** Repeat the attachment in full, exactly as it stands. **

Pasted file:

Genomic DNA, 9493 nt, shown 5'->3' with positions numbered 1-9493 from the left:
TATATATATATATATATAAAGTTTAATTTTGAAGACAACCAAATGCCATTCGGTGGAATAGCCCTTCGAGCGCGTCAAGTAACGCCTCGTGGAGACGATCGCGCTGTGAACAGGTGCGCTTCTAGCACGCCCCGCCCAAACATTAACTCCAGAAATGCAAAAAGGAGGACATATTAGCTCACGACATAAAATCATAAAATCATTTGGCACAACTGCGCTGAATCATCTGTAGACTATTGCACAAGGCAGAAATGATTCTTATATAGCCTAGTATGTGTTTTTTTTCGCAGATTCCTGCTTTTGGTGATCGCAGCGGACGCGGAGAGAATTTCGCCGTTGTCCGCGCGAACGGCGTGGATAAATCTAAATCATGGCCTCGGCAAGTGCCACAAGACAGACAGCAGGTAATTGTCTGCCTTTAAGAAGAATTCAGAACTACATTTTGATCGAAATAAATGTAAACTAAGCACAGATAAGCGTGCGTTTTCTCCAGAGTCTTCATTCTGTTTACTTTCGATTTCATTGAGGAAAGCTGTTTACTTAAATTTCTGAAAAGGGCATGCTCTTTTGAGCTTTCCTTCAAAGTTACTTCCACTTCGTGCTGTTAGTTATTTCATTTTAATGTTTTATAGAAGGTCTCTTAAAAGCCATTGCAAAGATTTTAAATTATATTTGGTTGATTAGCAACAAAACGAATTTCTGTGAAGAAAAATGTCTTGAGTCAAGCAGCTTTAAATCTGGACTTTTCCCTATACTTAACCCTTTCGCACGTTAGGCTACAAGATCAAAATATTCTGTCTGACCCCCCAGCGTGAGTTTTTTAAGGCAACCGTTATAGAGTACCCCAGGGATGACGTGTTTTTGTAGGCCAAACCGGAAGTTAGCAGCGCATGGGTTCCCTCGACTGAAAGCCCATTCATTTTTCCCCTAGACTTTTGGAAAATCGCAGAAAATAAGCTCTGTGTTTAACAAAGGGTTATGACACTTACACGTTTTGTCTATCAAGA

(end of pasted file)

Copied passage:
Genomic DNA, 9493 nt, shown 5'->3' with positions numbered 1-9493 from the left:
TATATATATATATATATAAAGTTTAATTTTGAAGACAACCAAATGCCATTCGGTGGAATAGCCCTTCGAGCGCGTCAAGTAACGCCTCGTGGAGACGATCGCGCTGTGAACAGGTGCGCTTCTAGCACGCCCCGCCCAAACATTAACTCCAGAAATGCAAAAAGGAGGACATATTAGCTCACGACATAAAATCATAAAATCATTTGGCACAACTGCGCTGAATCATCTGTAGACTATTGCACAAGGCAGAAATGATTCTTATATAGCCTAGTATGTGTTTTTTTTCGCAGATTCCTGCTTTTGGTGATCGCAGCGGACGCGGAGAGAATTTCGCCGTTGTCCGCGCGAACGGCGTGGATAAATCTAAATCATGGCCTCGGCAAGTGCCACAAGACAGACAGCAGGTAATTGTCTGCCTTTAAGAAGAATTCAGAACTACATTTTGATCGAAATAAATGTAAACTAAGCACAGATAAGCGTGCGTTTTCTCCAGAGTCTTCATTCTGTTTACTTTCGATTTCATTGAGGAAAGCTGTTTACTTAAATTTCTGAAAAGGGCATGCTCTTTTGAGCTTTCCTTCAAAGTTACTTCCACTTCGTGCTGTTAGTTATTTCATTTTAATGTTTTATAGAAGGTCTCTTAAAAGCCATTGCAAAGATTTTAAATTATATTTGGTTGATTAGCAACAAAACGAATTTCTGTGAAGAAAAATGTCTTGAGTCAAGCAGCTTTAAATCTGGACTTTTCCCTATACTTAACCCTTTCGCACGTTAGGCTACAAGATCAAAATATTCTGTCTGACCCCCCAGCGTGAGTTTTTTAAGGCAACCGTTATAGAGTACCCCAGGGATGACGTGTTTTTGTAGGCCAAACCGGAAGTTAGCAGCGCATGGGTTCCCTCGACTGAAAGCCCATTCATTTTTCCCCTAGACTTTTGGAAAATCGCAGAAAATAAGCTCTGTGTTTAACAAAGGGTTATGACACTTACACGTTTTGTCTATCAAGA